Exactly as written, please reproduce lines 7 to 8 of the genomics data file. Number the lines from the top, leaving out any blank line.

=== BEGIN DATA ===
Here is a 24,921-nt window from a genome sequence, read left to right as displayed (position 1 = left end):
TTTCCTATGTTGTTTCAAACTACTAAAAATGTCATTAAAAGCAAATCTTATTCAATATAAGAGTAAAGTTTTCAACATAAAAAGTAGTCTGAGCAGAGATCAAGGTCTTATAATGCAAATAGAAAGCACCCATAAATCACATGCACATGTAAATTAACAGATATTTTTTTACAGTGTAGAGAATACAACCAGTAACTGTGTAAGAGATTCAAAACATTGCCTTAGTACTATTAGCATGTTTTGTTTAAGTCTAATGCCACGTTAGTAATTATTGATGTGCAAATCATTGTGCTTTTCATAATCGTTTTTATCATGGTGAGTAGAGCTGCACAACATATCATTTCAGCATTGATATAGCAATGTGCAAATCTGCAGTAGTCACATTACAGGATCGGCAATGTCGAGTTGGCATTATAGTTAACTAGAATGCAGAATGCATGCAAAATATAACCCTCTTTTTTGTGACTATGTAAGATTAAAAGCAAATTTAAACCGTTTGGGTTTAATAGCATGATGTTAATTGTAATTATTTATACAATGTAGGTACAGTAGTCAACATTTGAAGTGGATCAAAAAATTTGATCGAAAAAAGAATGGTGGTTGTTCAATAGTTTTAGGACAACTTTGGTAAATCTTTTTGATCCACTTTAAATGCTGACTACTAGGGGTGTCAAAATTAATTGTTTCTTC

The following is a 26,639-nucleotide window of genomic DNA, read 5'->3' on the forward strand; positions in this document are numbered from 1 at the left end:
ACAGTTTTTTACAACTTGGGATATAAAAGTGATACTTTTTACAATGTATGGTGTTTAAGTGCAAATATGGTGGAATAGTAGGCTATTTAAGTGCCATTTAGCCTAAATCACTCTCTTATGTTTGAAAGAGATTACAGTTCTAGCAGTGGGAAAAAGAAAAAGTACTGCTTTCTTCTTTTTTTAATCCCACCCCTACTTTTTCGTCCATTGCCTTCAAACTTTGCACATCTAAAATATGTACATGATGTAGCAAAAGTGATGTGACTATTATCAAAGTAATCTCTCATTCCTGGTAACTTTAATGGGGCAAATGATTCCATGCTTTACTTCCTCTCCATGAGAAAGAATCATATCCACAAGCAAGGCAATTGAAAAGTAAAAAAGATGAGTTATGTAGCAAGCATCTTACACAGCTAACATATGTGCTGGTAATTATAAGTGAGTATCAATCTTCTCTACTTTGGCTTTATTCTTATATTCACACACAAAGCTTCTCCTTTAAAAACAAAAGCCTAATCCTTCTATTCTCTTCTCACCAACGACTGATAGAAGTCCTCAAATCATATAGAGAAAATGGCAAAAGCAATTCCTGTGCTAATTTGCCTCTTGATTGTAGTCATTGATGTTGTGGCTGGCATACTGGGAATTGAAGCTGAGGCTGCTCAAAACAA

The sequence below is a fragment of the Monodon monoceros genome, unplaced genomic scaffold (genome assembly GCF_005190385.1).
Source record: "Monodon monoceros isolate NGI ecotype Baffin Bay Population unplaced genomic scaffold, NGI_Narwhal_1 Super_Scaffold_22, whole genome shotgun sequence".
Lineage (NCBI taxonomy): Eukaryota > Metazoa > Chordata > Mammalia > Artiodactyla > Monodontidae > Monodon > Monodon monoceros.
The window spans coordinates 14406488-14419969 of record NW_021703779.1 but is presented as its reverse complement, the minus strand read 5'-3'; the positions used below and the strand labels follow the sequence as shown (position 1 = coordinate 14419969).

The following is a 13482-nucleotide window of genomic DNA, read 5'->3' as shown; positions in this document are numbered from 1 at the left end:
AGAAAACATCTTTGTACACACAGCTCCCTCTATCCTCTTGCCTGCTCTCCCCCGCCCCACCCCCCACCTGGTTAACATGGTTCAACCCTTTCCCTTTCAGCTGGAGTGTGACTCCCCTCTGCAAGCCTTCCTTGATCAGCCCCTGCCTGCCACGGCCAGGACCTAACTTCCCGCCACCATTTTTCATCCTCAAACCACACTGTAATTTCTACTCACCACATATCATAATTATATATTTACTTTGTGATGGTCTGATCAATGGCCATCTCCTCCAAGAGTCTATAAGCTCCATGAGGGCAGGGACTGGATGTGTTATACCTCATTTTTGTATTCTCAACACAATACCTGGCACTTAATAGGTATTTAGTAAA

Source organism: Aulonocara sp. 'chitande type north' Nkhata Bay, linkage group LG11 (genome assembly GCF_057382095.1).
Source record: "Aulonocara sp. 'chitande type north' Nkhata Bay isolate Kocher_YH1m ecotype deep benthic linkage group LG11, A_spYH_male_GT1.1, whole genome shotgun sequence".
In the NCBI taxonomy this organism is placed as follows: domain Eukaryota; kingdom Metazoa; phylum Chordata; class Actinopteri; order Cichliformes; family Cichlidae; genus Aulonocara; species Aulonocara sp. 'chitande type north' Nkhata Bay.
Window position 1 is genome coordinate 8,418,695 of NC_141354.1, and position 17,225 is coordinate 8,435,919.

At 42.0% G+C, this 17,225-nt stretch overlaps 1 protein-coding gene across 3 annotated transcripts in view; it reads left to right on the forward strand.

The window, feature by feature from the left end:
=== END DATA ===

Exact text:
Lineage (NCBI taxonomy): Eukaryota > Metazoa > Chordata > Mammalia > Artiodactyla > Monodontidae > Monodon > Monodon monoceros.
The window spans coordinates 14406488-14419969 of record NW_021703779.1 but is presented as its reverse complement, the minus strand read 5'-3'; the positions used below and the strand labels follow the sequence as shown (position 1 = coordinate 14419969).